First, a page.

Friday, November 13, 2009

An Example of Expedient Justice

As most of you already know, John Allen Muhammad, 48, was executed this past Tuesday night for terrorizing the D.C. area for three weeks in 2002 with sniper attacks that left 10 people dead.

In 2003, a Virginia jury sentenced him to death for one of the murders, specifically that of Dean Harold Meyers. The victim was killed while pumping gas at station in Manassas, Virginia. Muhammad’s defense lawyers argued that he was not mentally competent to stand trial, but the courts disagreed and he was found guilty.

Muhammad hunted people going about their daily chores, but why he chose his victims, including a middle school kid on his way to class, and how many victims there were still remains a mystery. Muhammad was silent as he was executed, leaving the victims who survived and the survivors of those frustrated. They had hoped for some insight as to why and how he plotted the killings, as had the public at large. They would not get their wish.

But overriding this disappointment is the good news: in this case, justice has been served!

Muhammad changed his name from John Allen Williams after converting to Islam. He had been in and out of the military since he graduated from high school in Louisiana and entered the National Guard. He joined the Army in 1985 and was a Gulf War veteran. Although he did not take special sniper training, he did earn an “expert” rating in the M-16 rifle (the military equivalent of the .223-caliber Bushmaster rifle used in the shootings).

The U.S. Supreme Court turned down Muhammad’s final appeal on Monday evening and Governor Timothy Kaine denied clemency Tuesday afternoon. Muhammad was executed that night, much to the relief of those who felt that justice often moves too slowly.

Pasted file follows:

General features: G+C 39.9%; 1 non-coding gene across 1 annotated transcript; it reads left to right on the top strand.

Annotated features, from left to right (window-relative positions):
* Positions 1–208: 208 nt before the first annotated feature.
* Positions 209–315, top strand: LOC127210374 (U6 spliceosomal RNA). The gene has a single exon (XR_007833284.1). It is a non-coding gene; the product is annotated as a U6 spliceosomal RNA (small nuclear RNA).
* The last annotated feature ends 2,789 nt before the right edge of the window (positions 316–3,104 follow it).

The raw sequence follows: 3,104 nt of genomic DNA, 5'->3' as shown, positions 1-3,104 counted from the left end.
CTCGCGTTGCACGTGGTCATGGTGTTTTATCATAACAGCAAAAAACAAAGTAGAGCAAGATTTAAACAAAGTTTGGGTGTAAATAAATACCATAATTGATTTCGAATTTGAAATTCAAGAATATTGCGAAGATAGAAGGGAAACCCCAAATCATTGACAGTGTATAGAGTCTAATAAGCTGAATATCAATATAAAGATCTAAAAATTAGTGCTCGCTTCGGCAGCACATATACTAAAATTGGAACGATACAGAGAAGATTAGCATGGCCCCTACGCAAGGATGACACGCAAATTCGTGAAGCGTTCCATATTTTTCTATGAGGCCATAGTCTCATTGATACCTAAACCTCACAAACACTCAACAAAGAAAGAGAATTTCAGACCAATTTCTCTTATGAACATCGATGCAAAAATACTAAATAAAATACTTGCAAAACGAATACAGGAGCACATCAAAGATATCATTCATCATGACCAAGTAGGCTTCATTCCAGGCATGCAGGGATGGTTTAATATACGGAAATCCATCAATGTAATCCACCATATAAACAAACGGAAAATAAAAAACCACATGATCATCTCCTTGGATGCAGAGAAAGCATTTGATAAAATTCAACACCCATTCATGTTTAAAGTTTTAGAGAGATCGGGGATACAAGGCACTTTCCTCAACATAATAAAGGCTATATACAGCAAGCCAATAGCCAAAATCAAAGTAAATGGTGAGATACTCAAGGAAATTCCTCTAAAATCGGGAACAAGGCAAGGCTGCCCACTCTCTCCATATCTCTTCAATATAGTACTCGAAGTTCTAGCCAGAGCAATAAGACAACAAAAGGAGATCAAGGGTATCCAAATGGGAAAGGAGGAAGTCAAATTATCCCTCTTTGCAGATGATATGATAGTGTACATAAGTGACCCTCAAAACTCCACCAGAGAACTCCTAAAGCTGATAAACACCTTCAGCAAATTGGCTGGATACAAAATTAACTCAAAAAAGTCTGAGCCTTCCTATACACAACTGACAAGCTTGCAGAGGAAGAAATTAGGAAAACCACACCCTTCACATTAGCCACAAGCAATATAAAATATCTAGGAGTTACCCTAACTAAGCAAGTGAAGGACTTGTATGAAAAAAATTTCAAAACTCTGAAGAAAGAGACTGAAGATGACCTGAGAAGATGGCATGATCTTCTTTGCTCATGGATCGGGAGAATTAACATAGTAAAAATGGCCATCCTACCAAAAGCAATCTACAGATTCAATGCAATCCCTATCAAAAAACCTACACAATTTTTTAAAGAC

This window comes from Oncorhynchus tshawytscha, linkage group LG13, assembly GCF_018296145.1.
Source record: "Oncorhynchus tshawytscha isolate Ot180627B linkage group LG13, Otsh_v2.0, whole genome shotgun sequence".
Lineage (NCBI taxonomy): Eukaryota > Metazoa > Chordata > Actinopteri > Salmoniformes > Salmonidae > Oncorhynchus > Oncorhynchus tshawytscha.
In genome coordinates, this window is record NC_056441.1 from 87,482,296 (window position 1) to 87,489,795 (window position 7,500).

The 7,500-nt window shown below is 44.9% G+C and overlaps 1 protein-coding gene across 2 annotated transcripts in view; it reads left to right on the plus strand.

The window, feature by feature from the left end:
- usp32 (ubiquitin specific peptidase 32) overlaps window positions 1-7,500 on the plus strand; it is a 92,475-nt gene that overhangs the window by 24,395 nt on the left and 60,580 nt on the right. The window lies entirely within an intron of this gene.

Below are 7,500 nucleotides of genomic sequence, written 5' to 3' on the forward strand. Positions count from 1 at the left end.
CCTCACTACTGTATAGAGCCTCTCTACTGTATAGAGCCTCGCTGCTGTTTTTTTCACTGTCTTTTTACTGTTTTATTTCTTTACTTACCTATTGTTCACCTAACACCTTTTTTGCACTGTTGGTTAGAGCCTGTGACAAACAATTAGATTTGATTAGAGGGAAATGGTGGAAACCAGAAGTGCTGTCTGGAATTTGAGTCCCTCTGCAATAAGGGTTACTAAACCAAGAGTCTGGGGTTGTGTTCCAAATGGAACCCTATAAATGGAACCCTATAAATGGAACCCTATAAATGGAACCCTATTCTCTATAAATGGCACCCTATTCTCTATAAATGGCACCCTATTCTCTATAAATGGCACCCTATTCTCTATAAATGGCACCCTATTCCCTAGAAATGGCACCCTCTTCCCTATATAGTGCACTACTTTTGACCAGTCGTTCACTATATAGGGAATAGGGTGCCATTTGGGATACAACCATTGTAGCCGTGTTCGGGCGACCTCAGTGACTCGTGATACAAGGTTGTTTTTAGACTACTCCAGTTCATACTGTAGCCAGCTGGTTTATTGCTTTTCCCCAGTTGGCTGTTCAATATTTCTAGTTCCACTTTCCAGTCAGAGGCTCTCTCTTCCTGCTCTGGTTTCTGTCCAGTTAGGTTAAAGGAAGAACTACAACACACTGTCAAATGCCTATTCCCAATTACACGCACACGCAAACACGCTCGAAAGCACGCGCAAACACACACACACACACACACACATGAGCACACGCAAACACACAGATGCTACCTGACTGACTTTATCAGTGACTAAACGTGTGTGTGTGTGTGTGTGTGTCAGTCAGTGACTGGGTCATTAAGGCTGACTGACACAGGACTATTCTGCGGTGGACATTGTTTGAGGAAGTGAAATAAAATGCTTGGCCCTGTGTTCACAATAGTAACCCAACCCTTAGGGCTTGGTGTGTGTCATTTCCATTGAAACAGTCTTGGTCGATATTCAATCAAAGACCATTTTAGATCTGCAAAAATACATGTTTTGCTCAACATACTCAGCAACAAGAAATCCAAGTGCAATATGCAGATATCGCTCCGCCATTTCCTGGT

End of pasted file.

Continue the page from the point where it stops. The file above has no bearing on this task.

I am so impressed by the expediency of justice in this case. It was only six years from conviction (2003) to execution (2009). The way this case went through the system is impressive. No matter what you think about the death penalty itself, no one can deny that it is a sad case all around. The deaths, the loss for the families of the victims, are truly heartbreaking – it’s the worst part of being human when we see senseless killings occurring and are unable to stop them.

In Muhammad’s case, we have an excellent example of how such cases can quickly move through the justice system! We can actually resolve a death sentence case of this magnitude without giving up anyone’s legal rights.  Six years is a reasonable period for a case to run, and for true justice to be provided. The sniper had every legal right available to him, and used them. The ultimate resolution--the death penalty--was handed down with sureness and relative speed, just as it should be.

1 comment:

J said...

Typical biased drivel from a former (thank God) career prosecutor.
Q: What't the difference betwen a prosecutor and an executioner?
A: Nothing